Want to use this letter?
There are plenty of opportunities to land a position, but it won’t just be handed to you. Crafting a cover letter that catches the attention of hiring managers is paramount to getting the job, and LiveCareer is here to help you stand out from the competition.
It is easy to underestimate the value of a cover letter based on its short length. However, even though a cover letter is small when compared to the rest of your document, it tells a hiring manager a lot about you and must be written well. Our helpful list of do’s and don’ts and the accompanying supervisor cover letter example can help you craft an impressive professional document.
- Do ask someone to provide feedback on your cover letter. In addition to checking for grammatical errors, ask for his or her opinion on how well you sell yourself as the right person for the job.
- Don’t be afraid to brag a little. Talk yourself up and highlight qualifications that make you the best applicant for the position.
- Do let your personality come through in your cover letter without sacrificing professionalism. If you can use creative wording to convey your fun and friendly personality, you may have a better chance of getting an interview.
- Don’t mention any skills you don’t have. Rather than saying I only have limited experience with management”, focus on the skills you do have that make you a strong and capable supervisor.
Get hired as a supervisor sooner with the right cover letter! Our supervisor cover letter examples have been designed to help you create a cover letter that employers will respond to. Use the pre-written text samples in these cover letter examples as a starting point, then update your supervisor letter with information from your background. It’s a fast and easy way to build a job-winning cover letter in just minutes!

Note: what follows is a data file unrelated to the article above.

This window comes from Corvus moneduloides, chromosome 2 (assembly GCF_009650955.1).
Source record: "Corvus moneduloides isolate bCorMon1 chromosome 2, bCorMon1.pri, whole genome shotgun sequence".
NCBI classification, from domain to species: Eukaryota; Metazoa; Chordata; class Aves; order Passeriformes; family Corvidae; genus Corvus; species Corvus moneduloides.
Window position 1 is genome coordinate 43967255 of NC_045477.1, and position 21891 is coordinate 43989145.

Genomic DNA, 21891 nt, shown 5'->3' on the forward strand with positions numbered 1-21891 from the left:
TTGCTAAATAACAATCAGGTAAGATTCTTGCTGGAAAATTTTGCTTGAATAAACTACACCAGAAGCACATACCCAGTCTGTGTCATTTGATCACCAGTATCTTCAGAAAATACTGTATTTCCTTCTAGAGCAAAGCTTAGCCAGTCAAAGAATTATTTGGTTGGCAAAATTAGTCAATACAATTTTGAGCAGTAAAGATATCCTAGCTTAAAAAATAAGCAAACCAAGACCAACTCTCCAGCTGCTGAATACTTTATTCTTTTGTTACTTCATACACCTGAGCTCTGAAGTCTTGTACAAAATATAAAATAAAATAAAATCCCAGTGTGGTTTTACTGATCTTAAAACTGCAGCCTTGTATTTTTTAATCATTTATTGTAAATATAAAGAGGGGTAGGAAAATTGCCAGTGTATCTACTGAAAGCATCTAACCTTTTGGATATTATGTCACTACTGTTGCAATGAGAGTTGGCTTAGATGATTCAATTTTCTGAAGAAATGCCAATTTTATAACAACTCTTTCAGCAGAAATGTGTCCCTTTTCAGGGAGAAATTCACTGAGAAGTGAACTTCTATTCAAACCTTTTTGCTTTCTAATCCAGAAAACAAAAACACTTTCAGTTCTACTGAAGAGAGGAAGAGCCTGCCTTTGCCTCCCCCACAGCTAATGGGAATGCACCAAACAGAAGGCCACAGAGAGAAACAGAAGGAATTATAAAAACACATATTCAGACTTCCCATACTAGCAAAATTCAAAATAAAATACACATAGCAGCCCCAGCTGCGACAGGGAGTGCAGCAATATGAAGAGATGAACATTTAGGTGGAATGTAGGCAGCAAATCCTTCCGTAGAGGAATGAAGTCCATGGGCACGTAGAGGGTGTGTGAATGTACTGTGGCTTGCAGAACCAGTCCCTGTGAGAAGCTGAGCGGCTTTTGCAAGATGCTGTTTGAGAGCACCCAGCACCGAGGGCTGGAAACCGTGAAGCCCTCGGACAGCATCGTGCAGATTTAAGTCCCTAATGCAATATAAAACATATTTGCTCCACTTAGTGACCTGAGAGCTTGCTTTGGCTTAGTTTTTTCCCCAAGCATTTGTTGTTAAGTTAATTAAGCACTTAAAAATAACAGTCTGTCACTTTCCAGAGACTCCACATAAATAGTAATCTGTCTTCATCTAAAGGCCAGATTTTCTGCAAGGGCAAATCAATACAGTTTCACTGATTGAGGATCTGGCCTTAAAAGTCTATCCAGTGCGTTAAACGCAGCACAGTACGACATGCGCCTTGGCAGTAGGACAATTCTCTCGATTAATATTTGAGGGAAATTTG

Cover Letter Tips for Supervisor
With the right steps in place, finding jobs as a Supervisor can be easier. Use the following tips for developing a plan that will lead you to success.
1. Expand beyond the traditional use of newspaper ads and online websites. You’ll want to send out as many applications and create as many online connections as you can.
2. Spread the word that you are looking for a job. Spend time contacting friends, prospects and others in person. Networking is one of the most powerful ways to gain access to new jobs.
3. Work harder and more consistently when it comes to gaining access to job opportunities. You’ll need to go beyond turning in an application. Contact hiring managers if you haven’t heard from them. If you’ve been passed up for a position, ask the hiring personnel why and what you could do better next time.
4. Represent yourself with confidence. No matter who was willing to refer you for a position or how many strings have been pulled in your behalf, you will ultimately have to represent yourself well if you want to get a job.
5. Market yourself as seriously as if you were selling a commodity. You need to explain to potential employers how you can help them to increase revenue or decrease costs. Sell yourself at interviews and through your cover letter.
Supervisor Job Seeking Tips
Even though the climate of job hunting has changed a lot in the past few years, there are some things that remain the same. One of these is the fact that your cover letter will be one of the most influential documents you have to offer potential employers. Use the following tips to help you in your search for jobs as a Supervisor.
1. Review your cover letter thoroughly to be sure that it is pertinent to the position for which you are applying and to remove any types or misspellings.
2. Keep your cover letter short and to the point. In most cases, this means that the cover letter should be just a page or two long. Some features, such as a list of your references, should be on a separate sheet that you provide when requested.
3. Add information about your sports experiences if they are recent. Employers assume that athletes will have qualities of competitiveness, teamwork and leadership skills.
4. Don’t add information about hobbies and outside interests unless you’re specifically asked for it. Employers will consider this fluff and the information will just add bulk to your cover letter.
5. List education, experience and skills in order of importance to the hiring manager. Hiring professionals generally take about six seconds to glance at each cover letter, so list the most compelling information clearly and upfront.